Internet Source: The Ottawa Citizen, NEWS, Pg. A11, November 30, 2000
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The Times of London
The claims were nothing short of explosive. In the 60s, two anthropologists ventured deep into the Amazon to meet a previously unknown tribe, the Yanomami.
The tribe's gift to the visitors would be the priceless opportunity to observe a people untouched by modern life. In return, one of the anthropologists would bring death and destruction in the shape of a virulent measles vaccine that would wipe out hundreds of their hosts.
This most chilling of scenarios is the subject of a book that has consumed the anthropology profession for almost two months. Darkness in El Dorado: How Scientists and Journalists Devastated the Amazon took Patrick Tierney 10 years to write, and points an accusing finger at some of the most famous names in the anthropology community. Published in the U.S., it has unleashed a spate of claims about the malignant intent of those who first brought the Yanomami to international attention.
However, the claims are being vigorously disputed. One of the alleged villains has hit back (the other died recently) and engaged a lawyer.
The anthropological association has set up a task force to investigate Mr. Tierney's claims; its ethics committee will review how social anthropologists go about their business; another committee will investigate how tribes in South America can be protected from exploitation.
The most serious allegation centres on the deaths of hundreds of Yanomami from measles in the late 60s. The chief culprit, Mr. Tierney claims, is the late James Neel, a geneticist who visited the Yanomami in Venezuela in 1968.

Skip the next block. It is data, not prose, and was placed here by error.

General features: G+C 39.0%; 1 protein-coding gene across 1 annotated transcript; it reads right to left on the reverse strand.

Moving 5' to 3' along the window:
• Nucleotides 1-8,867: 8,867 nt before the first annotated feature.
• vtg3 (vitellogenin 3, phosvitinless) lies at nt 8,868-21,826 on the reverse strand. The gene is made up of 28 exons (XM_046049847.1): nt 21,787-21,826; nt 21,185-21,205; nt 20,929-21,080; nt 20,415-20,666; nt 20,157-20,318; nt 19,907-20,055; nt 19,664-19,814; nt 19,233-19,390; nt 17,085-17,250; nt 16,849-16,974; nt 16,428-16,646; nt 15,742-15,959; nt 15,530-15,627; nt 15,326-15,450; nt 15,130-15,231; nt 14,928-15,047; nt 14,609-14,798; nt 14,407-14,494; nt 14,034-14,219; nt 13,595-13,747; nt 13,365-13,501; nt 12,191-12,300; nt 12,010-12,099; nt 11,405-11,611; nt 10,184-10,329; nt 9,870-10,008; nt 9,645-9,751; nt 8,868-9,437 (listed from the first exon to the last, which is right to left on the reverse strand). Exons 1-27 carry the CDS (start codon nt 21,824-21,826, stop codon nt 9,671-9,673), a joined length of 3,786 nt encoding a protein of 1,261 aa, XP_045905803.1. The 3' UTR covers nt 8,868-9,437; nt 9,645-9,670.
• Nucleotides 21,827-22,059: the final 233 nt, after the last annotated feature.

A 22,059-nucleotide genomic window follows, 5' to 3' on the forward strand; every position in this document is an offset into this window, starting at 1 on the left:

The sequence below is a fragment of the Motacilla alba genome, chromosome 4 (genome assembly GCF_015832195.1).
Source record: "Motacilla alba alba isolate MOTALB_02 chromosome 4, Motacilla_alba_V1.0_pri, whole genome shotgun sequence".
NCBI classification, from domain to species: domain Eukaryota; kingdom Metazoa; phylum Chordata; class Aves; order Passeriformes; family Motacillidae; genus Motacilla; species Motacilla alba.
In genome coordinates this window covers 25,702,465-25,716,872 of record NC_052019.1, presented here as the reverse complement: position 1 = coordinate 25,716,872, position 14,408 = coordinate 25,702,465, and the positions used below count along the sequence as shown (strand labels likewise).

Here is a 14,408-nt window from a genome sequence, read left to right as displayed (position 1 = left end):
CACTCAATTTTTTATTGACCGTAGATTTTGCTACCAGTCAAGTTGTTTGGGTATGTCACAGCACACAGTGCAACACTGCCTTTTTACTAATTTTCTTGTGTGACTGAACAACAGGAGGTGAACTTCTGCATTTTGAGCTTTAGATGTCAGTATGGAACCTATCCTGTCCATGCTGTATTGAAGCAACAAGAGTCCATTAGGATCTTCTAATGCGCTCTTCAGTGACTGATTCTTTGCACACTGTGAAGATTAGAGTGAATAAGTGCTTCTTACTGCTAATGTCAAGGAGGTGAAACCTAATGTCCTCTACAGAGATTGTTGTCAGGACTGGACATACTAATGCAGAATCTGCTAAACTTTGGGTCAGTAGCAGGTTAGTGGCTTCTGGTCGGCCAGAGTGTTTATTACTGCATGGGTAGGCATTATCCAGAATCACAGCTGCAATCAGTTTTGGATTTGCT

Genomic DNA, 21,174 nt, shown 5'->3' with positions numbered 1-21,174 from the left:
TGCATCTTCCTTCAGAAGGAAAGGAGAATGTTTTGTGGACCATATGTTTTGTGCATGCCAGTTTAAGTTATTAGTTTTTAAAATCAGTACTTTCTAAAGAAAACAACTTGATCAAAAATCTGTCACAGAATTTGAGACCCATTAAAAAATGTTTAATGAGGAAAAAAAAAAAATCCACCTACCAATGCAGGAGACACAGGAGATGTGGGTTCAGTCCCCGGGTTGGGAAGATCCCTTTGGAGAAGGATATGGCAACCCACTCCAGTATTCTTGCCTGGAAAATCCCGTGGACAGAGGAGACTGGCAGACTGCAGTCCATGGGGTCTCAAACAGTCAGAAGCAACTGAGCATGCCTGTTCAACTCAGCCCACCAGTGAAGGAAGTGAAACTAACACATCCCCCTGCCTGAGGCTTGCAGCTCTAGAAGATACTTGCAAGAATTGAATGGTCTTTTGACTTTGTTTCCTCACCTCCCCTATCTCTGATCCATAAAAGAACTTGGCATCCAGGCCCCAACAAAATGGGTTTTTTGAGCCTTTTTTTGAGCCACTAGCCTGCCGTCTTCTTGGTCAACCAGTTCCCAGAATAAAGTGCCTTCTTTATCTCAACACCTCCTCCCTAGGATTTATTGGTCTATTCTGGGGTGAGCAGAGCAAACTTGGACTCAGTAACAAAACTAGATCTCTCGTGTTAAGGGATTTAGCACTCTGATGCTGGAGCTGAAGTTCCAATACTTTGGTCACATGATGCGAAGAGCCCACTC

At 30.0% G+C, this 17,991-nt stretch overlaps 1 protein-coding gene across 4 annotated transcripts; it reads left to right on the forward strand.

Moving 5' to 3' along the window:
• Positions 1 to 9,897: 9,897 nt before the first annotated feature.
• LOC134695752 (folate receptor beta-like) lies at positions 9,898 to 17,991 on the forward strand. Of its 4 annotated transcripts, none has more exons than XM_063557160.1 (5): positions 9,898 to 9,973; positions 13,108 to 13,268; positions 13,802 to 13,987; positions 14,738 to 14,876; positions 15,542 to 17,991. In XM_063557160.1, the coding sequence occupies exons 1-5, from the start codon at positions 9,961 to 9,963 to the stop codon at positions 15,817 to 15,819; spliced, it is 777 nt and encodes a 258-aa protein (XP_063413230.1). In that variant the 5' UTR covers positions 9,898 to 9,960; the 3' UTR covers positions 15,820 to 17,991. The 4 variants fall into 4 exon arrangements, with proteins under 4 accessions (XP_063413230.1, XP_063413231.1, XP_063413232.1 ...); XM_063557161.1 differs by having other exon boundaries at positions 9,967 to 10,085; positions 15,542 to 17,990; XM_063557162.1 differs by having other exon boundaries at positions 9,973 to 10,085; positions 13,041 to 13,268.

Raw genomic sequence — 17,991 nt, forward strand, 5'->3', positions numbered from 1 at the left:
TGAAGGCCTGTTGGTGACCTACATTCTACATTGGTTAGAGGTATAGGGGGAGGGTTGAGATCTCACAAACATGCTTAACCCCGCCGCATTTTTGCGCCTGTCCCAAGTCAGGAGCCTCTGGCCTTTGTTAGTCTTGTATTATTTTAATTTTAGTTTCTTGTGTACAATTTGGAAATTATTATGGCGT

In his possession were 2,000 doses of a measles vaccine called Edmonston B. What Mr. Neel intended to do with these vaccines is the nub of the controversy. Mr. Tierney suggests that the geneticist believed in eugenics and wanted to test his idea that an isolated group of people would have superior genes to those found in the melting pot of other cultures, and would therefore be able to resist an imported disease.
If people died, the remaining individuals would be those with innate resistance and therefore the Yanomami stock would improve. Mr. Tierney adds that the spread of measles in the remote area mirrors the movements of Mr. Neel on his expedition, and that Mr. Neel refused medical help to the dying.
This suggestion has horrified some, who say that Mr. Neel had brought the vaccines along because missionaries had already informed him that a measles outbreak was imminent (a letter found among Mr. Neel's papers confirms this).
Also, medical experts believe that Edmonston B is incapable of causing measles, although it has nasty side-effects such as high fever. The only people to die from receiving the vaccine, says Dr. Samuel Katz, its co-developer, were a handful of leukemia sufferers. The vaccine was withdrawn from use in the 1970s.
The University of Michigan, where Mr. Neel worked, has rebutted the accusation that he denied medical care to his hosts. The normal death rate from untreated measles is around one in three, whereas the outbreak among the Yanomami claimed one in 11 lives.
The image of Mr. Neel as a eugenicist has been refuted; Nancy Cantor, the provost of the university, described the conduct of Mr. Neel and his co-workers as "humane, compassionate and medically appropriate." She adds: "We believe that Tierney did not consult important original source material that was readily available for review."
Hilary Callan, the director of the Royal Anthropological Institute in London, says the moral wrangle over how science studies other cultures will never go away. The debate is likely to intensify with the hunt for "pure" gene pools to aid the hunt for the causes of genetic diseases.
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